Tom Temin  Yeah, you’ve got the career onestop site that kind of guides them to that information, I guess.

Steve Yearwood  yes, we do have a page on our website, or quality of life webpage, specifically for Spouse Employment. And on that landing page, there spouses can see the resources and information on the process for filing a claim, subsequently, the policy is there. And they can also review the policy. But again, any questions they have, they are directed to go to their installation, employment readiness office, most installations, have one of those offices and those individuals will be able to help and guide those spouses and navigate them through this process, as well.

Tom Temin  And we’ve been talking about an army program, do you have any collaboration or information sharing, say, with the Navy and the Air Force that probably have similar issues?

Steve Yearwood  Yes. So I collaborate quite a bit with my service counterparts. And one of the things we did in regards to the policy, we actually did some collaboration to see how each service is primarily interpreting the law. So what we found is that I’m not going to speak because of the Navy and the Air Force is the ones that we was engaged with quite a bit. Their policy was similar to what our policies were. So we all were consistent in our messaging, and interpretation, where we do collaborate quite often with our services when it comes to the license reimbursement or business costs.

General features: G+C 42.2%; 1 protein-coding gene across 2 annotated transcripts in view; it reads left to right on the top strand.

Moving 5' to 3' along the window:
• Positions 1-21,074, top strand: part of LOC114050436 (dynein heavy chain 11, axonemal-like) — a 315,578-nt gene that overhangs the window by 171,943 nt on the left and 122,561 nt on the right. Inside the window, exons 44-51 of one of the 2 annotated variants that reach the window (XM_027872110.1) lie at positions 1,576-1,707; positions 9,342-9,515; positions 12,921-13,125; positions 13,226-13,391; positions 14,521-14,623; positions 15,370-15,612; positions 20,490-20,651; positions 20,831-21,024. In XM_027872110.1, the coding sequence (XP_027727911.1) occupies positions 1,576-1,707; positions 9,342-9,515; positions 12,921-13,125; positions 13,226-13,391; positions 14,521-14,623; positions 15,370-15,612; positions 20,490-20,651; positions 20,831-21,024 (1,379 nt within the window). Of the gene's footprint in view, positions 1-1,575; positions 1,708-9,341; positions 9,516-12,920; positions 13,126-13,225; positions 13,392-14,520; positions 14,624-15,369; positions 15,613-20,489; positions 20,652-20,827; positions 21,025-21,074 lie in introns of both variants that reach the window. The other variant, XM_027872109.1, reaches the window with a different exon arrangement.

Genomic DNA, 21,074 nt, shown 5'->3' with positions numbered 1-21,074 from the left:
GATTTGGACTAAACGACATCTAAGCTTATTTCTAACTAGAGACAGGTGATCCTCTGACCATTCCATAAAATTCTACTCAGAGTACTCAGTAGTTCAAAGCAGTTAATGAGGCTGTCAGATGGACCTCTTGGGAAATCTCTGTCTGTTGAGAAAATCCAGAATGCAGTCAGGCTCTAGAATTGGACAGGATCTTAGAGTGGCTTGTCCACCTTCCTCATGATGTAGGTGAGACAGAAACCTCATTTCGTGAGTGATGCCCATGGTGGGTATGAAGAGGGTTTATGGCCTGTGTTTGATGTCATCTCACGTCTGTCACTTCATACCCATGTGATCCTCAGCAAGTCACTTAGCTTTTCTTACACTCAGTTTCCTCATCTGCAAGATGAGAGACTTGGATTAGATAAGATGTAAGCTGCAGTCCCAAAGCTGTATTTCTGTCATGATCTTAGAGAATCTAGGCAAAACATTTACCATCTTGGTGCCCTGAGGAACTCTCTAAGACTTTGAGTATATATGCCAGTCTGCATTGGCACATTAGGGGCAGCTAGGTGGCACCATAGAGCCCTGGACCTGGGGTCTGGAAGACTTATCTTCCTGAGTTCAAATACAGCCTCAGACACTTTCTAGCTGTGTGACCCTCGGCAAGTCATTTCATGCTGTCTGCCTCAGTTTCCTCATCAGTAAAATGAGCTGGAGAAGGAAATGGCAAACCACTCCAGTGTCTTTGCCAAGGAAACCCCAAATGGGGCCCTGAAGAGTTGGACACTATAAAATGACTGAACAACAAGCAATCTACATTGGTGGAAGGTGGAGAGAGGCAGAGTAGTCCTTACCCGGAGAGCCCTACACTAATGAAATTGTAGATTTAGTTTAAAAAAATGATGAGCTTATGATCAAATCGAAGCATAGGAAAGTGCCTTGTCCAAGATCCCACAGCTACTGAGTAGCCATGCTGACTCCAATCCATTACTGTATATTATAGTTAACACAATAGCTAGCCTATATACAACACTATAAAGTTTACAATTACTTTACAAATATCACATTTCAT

Tom Temin  And before we let you go, I just wanted to ask you to comment on something the Army said in the statement, and that this is not just about income, but also professional fulfillment, talent, retention, and support of military readiness, in the grand sense.

Steve Yearwood  Yes, so army spouses, as we know supports the soldier, which is essential to ensuring their soldier success and continuous service. And in return, you know, the Army is committed to helping these military spouses achieve their goals. And this is a benefit part of the Army’s ongoing effort to improve the quality of life, you know, financial stability and Army families. But last point is that when we talked about retention is also a key factor and a multiplier when we talked about ensuring the spouses continue their job, when they move from one location to another and not creating a financial gap I should state when it comes to PCS move. So in summary, this policy enhances that ability for the continuity of spouses promoting their careers. It also provided, like I mentioned earlier on professional fulfillment.

Copyright © 2024 Federal News Network. All rights reserved. This website is not intended for users located within the European Economic Area.

Related Stories

    U.S. Air Force photo by Chustine Minodamilitary spouse, U.S. Air Force Capt. Jennifer Orozco, 60th Medical Operations Squadron clinical social worker and her spouse, Josue, participate in the Military Spouse Appreciation Day campaign at Travis Air Force Base, California, April 7, 2022.

    DoD expanding military spouse paid fellowship program

    Read more
    Military Family, Military Spouse

    A fresh effort to help overseas military spouses work federal jobs remotely

    Read more